Apparently it was of great value, for the largest glittering green stone was fully two inches in length and an inch and a half wide, the others being about half the size, and all three engraved with lines of large Arabic characters, so that either stone could have been utilised as a gigantic seal.

“I don’t see why one shouldn’t wear a thing like this,” said Singh. “My father always used to wear it out at home wherever he went, even when he wore nothing else but a long white muslin robe. On grand Court days he would be covered with jewels, and his turban was full of diamonds.”

“Yes,” said Glyn drily and with a half-contemptuous smile upon his lips; “but that was in India, where all the rajahs and princes wear such things.”

“Well,” said the boy proudly, “I am still a maharajah, even if I have come to England to be educated; so why shouldn’t I put on a belt like this on a grand day if I like?”

Glyn took the brilliant belt from his companion’s hand and held it towards the light, inspecting curiously the beautiful gems, which were of a lustrous green marked with flaws.

“Ah,” he said, “it looks nice, and is worth a lot of money I suppose.”

“Of course,” said the young Indian; and he added haughtily, “I shouldn’t wear it if it were not.”

“Well, you can’t wear it,” said Glyn, passing the embroidered leather through his hands and turning it over in the bright sunlight which came through the window.

“But why?” cried Singh, frowning slightly at having his will challenged.

“Well,” said Glyn, “first of all, as I told you, because the boys would laugh at you.”

“They dare not,” cried the boy proudly.

“What!” cried Glyn laughing. “Why, English boys dare do anything. What did Slegge say this morning?”

“Slegge is what you call a blackguard,” cried Singh angrily.

“Well, he isn’t nice certainly,” said Glyn; “but he’d begin at you again directly, and chaff, and say that you ought to ride on the elephant.”

“Well,” said the boy, “and that would be my place if there were a howdah. Of course I shouldn’t ride on the great brute’s neck.”

“Yes, in India; but can’t you recollect that you are still in England?”

“Of course I can,” cried the boy, with flashing eyes; “but I can’t forget that I am a prince.”

“Now, look here,” said Glyn, “what did dad say to you when the Doctor left us with him in the drawing-room? I mean before father went away. Have you forgotten?”

“Of course not. He said, ‘Never mind about being a prince. Be content with the rank of an English gentleman till you go back to your own country.’ And that’s what I am going to do.”

“Well done,” cried Glyn merrily. “Then, now, put this thing away; you don’t want it. But stop a moment. I never had a close look at it before.”

“No; the Colonel told me to keep it locked up and not to go showing it about so as to tempt some budmash to steal it.”

“Well, we haven’t got any budmashes in England,” said Glyn merrily, as he began to inspect the emeralds again and took out his handkerchief to rub off a finger-mark or two and make the gems send off scintillations of sunlight which formed jack-o’-lanterns on the ceiling. “But we have plenty of blackguards who would like to get a chance to carry it off.”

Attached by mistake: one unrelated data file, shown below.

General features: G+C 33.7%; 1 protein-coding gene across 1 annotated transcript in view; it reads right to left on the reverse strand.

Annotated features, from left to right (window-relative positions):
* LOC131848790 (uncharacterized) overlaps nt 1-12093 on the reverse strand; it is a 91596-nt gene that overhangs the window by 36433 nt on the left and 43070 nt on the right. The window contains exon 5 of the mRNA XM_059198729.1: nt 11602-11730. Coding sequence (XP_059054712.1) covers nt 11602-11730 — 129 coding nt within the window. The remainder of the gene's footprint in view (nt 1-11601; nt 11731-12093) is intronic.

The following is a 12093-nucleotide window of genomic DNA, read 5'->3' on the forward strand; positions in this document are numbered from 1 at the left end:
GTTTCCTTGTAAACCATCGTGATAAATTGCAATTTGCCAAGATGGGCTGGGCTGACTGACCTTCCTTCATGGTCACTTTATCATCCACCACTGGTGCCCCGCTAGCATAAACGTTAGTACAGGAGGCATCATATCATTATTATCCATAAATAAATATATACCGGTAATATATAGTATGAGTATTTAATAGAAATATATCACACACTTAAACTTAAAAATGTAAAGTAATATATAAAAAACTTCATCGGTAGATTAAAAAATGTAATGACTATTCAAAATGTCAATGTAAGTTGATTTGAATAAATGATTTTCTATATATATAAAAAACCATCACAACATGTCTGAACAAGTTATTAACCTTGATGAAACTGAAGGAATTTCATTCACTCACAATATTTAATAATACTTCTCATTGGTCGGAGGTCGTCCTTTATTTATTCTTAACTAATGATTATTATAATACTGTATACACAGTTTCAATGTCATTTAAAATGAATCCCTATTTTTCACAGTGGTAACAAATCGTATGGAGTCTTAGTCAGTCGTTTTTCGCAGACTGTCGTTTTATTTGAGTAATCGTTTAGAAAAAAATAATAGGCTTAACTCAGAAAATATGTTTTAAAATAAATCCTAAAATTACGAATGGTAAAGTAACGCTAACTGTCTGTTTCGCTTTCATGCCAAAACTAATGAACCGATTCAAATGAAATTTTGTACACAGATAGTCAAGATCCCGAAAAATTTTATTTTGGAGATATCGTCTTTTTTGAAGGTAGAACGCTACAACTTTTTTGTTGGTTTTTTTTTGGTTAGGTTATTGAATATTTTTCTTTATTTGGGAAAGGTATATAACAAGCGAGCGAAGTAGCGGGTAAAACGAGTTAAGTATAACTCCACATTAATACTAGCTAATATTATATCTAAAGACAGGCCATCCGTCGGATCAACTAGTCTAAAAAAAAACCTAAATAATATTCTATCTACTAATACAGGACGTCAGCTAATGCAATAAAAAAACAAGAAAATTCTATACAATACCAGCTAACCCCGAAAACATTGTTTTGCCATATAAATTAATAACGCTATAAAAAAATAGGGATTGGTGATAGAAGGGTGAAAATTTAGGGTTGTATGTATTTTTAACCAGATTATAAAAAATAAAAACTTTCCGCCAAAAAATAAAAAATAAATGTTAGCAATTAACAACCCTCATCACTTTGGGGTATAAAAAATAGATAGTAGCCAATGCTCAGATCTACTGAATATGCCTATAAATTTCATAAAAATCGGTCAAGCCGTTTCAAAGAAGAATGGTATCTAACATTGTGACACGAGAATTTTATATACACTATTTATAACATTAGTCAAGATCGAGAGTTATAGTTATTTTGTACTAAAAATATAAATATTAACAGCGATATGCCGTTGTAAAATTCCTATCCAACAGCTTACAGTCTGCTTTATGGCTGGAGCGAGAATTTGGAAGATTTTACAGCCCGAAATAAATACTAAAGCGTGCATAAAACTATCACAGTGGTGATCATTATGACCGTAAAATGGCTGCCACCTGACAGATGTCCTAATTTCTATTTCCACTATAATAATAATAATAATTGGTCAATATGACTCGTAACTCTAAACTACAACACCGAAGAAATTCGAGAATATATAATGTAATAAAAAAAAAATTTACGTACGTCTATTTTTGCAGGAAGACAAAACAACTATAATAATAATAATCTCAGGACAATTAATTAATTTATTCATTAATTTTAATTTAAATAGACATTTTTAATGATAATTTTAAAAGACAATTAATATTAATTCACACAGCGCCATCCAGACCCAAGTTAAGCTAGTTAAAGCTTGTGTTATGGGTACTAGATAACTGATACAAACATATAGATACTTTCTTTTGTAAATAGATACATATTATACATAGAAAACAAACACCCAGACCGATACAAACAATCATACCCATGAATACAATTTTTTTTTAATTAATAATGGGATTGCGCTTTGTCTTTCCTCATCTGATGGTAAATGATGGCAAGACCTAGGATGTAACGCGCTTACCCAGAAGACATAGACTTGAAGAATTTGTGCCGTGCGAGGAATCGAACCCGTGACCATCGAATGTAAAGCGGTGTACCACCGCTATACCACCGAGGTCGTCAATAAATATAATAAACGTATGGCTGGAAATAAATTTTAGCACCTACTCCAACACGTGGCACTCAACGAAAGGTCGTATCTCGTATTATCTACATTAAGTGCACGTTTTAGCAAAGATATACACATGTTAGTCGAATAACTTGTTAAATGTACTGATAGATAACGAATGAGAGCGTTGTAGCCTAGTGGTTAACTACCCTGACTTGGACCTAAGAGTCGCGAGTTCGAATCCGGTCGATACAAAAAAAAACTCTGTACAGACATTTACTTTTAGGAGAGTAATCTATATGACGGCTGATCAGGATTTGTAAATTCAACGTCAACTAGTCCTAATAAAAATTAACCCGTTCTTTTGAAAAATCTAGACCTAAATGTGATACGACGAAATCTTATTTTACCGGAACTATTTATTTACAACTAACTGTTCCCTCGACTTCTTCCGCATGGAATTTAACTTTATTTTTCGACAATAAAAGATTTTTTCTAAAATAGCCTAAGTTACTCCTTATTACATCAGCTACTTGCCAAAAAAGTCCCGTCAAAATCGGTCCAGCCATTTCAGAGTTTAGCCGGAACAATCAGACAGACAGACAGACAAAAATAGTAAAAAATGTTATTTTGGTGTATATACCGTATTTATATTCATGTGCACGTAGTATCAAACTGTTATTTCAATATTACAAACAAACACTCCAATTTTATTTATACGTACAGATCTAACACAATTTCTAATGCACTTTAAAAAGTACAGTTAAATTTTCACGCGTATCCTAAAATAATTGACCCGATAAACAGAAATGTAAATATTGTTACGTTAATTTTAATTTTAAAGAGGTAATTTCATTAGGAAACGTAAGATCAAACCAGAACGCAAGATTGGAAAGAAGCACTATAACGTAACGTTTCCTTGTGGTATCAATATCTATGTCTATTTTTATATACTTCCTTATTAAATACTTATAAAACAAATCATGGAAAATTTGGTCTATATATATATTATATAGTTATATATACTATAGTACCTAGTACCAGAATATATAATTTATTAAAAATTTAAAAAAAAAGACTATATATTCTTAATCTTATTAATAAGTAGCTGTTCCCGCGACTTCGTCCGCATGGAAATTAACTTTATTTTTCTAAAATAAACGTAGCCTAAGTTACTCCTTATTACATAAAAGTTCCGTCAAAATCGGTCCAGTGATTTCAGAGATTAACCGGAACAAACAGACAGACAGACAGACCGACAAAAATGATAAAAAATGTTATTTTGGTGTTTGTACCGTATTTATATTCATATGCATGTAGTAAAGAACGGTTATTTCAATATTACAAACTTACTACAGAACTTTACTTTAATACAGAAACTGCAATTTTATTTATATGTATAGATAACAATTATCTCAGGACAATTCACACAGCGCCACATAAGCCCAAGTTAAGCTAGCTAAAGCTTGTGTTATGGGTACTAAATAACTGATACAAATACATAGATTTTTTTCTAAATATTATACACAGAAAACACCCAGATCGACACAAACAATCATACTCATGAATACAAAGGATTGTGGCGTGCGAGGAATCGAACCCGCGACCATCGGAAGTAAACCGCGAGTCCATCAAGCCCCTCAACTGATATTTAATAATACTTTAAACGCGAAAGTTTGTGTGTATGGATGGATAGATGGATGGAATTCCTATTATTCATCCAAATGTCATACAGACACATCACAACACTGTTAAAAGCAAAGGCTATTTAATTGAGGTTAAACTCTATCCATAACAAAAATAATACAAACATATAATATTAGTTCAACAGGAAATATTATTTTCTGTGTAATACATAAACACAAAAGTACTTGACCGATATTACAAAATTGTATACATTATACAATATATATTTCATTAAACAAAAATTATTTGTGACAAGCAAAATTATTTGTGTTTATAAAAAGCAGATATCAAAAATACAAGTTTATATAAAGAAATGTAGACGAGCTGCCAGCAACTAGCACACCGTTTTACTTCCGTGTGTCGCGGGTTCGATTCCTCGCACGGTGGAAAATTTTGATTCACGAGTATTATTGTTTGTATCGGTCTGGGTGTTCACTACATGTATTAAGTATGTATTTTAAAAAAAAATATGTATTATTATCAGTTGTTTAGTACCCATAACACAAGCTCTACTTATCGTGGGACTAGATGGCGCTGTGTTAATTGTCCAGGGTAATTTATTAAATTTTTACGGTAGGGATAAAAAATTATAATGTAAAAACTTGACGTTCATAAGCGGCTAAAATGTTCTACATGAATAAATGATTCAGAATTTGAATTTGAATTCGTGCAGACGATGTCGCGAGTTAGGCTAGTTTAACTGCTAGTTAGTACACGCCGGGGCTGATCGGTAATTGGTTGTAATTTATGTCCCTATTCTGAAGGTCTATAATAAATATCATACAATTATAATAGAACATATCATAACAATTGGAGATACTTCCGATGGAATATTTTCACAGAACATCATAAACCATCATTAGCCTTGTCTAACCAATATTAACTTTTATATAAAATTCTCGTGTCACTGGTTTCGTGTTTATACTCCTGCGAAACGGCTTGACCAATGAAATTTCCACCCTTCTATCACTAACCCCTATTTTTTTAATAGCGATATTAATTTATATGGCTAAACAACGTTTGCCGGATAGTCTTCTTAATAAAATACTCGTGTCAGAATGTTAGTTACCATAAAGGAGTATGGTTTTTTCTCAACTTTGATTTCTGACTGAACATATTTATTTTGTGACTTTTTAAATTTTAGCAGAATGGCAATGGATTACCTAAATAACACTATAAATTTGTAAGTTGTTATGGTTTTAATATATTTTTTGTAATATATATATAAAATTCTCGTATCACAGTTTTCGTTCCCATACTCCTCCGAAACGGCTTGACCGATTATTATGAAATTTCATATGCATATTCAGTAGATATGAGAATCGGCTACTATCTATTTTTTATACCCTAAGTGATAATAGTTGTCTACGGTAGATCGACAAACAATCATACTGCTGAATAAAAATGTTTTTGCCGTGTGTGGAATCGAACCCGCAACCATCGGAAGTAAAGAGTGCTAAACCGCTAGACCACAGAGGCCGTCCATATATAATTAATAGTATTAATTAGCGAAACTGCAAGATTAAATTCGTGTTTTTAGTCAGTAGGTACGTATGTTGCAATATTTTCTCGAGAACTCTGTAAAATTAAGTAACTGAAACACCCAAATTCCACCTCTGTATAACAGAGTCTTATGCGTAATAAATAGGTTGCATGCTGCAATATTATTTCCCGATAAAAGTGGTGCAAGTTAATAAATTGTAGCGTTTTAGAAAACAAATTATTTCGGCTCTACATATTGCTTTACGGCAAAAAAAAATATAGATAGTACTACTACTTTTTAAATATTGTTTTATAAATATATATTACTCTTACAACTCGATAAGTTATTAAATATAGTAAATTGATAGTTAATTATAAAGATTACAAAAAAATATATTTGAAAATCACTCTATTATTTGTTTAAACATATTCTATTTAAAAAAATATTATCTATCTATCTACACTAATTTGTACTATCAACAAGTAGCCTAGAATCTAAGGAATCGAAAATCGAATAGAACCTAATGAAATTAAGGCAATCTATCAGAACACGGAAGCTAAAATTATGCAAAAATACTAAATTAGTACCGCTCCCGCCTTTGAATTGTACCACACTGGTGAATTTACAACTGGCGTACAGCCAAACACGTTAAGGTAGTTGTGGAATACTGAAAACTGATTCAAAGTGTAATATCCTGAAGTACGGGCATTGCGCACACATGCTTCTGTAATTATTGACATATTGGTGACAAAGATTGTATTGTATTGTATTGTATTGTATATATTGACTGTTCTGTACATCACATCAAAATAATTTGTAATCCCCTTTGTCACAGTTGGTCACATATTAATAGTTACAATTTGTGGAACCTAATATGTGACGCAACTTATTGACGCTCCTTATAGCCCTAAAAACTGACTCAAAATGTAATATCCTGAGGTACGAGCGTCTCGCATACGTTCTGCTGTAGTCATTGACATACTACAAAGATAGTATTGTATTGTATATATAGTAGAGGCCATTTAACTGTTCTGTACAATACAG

“What, among our schoolfellows?” cried Singh hastily.

“Bah! No! There, put it away. But I should like to know what that writing means.”

“It’s out of the Koran,” said the boy as he took the jewelled belt back reverently and held it up to the light in turn. “It’s very, very old, and means greatness to my family. It is a holy relic, and the Maharajahs of Dour have worn that in turn for hundreds of years.”

“Well, you put it away,” said Glyn; “and I wouldn’t show it to anybody again, nor yet talk about it. I wonder the dad let you have it.”

“Why?” said Singh proudly. “It is mine.”

“Yes, of course; but it is not suited for a boy like you.”

“A boy like me!” cried Singh half—angrily. “Why, I am as old as you.”

“Well, I know that; but my father doesn’t give me emeralds and diamonds to take with me to school. He could, though, if he liked, for he’s got all those beautiful Indian jewels the Maharajah gave him.”

“Yes,” said Singh, “and that diamond—hilted tulwar.”

“Yes, that’s a grand sword,” cried Glyn, with his eyes sparkling. “I should like to have that.”

Singh laughed mockingly.

“Why, you are as bad as I am,” he cried.

“That I am not! Why, if I had it, do you think I should buckle it on to go and see a country wild-beast show?”

“Well, no, I don’t suppose you would,” said Singh quietly, as he gravely replaced the emeralds in their receptacle and curled the belt around them before shutting down the velvet-lined and quilted cover with a loud snap. “But some day, when we have both grown older, and we are back in India—I mean when I am at home in state and you are one of my officers—you will have to get the Colonel to let you wear it then.”

“Ah,” said Glyn, slowly and thoughtfully, “some day; but that’s a long time off. I suppose I shall be a soldier like the dad is, and in your army.”

“Why, of course,” cried Singh. “You will be my greatest general, just the same as your father was when mine was alive. He was always a great general there, though he was only colonel in the Company’s army. There, I suppose you are right. I like to look at that belt, but I won’t show it about; but I say, Glyn, I shall be glad when we get older and have both begun learning to be—no, what do you call it?—not learning—I mean, being taught to be soldiers.”

“Training,” said Glyn.

“Yes, training—that’s it; and we shall go together to that place where your father was, not far from London. You know—the place he used to talk to us about, where he was trained before he came out to India.”

“Addiscombe,” said Glyn quietly, as he stood watching his companion thrust the case back into the bottom of the portmanteau and rearrange the garments he had moved, while his hand lingered for a few moments about a soft white robe, which he covered over with a sigh before closing the lid and turning the key of the great leather case.